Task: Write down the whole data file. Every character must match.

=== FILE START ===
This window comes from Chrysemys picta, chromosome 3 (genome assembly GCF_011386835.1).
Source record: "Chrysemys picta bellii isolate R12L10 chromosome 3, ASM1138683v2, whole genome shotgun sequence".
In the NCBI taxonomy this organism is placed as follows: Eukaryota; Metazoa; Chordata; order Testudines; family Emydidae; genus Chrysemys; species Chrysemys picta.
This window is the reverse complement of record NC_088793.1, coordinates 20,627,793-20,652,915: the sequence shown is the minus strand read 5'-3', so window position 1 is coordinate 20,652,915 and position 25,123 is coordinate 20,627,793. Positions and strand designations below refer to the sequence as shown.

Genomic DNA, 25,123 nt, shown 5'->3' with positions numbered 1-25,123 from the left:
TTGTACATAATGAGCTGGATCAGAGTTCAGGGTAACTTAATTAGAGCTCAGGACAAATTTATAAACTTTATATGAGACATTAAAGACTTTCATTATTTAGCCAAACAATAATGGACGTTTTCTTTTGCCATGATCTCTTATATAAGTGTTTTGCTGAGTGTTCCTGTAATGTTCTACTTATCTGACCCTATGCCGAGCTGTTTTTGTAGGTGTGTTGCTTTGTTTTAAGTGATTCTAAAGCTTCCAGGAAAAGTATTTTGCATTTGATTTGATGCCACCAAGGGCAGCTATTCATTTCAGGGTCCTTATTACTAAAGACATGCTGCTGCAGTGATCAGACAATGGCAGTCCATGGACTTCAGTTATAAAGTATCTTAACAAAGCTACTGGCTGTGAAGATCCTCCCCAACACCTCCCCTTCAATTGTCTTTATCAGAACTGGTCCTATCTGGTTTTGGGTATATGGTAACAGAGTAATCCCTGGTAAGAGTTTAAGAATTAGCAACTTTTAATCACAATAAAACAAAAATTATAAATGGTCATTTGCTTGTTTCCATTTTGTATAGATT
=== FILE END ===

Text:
This window comes from Chrysemys picta, chromosome 3 (genome assembly GCF_011386835.1).
Source record: "Chrysemys picta bellii isolate R12L10 chromosome 3, ASM1138683v2, whole genome shotgun sequence".
In the NCBI taxonomy this organism is placed as follows: Eukaryota; Metazoa; Chordata; order Testudines; family Emydidae; genus Chrysemys; species Chrysemys picta.
This window is the reverse complement of record NC_088793.1, coordinates 20,627,793-20,652,915: the sequence shown is the minus strand read 5'-3', so window position 1 is coordinate 20,652,915 and position 25,123 is coordinate 20,627,793. Positions and strand designations below refer to the sequence as shown.

Genomic DNA, 25,123 nt, shown 5'->3' with positions numbered 1-25,123 from the left:
TTGTACATAATGAGCTGGATCAGAGTTCAGGGTAACTTAATTAGAGCTCAGGACAAATTTATAAACTTTATATGAGACATTAAAGACTTTCATTATTTAGCCAAACAATAATGGACGTTTTCTTTTGCCATGATCTCTTATATAAGTGTTTTGCTGAGTGTTCCTGTAATGTTCTACTTATCTGACCCTATGCCGAGCTGTTTTTGTAGGTGTGTTGCTTTGTTTTAAGTGATTCTAAAGCTTCCAGGAAAAGTATTTTGCATTTGATTTGATGCCACCAAGGGCAGCTATTCATTTCAGGGTCCTTATTACTAAAGACATGCTGCTGCAGTGATCAGACAATGGCAGTCCATGGACTTCAGTTATAAAGTATCTTAACAAAGCTACTGGCTGTGAAGATCCTCCCCAACACCTCCCCTTCAATTGTCTTTATCAGAACTGGTCCTATCTGGTTTTGGGTATATGGTAACAGAGTAATCCCTGGTAAGAGTTTAAGAATTAGCAACTTTTAATCACAATAAAACAAAAATTATAAATGGTCATTTGCTTGTTTCCATTTTGTATAGATT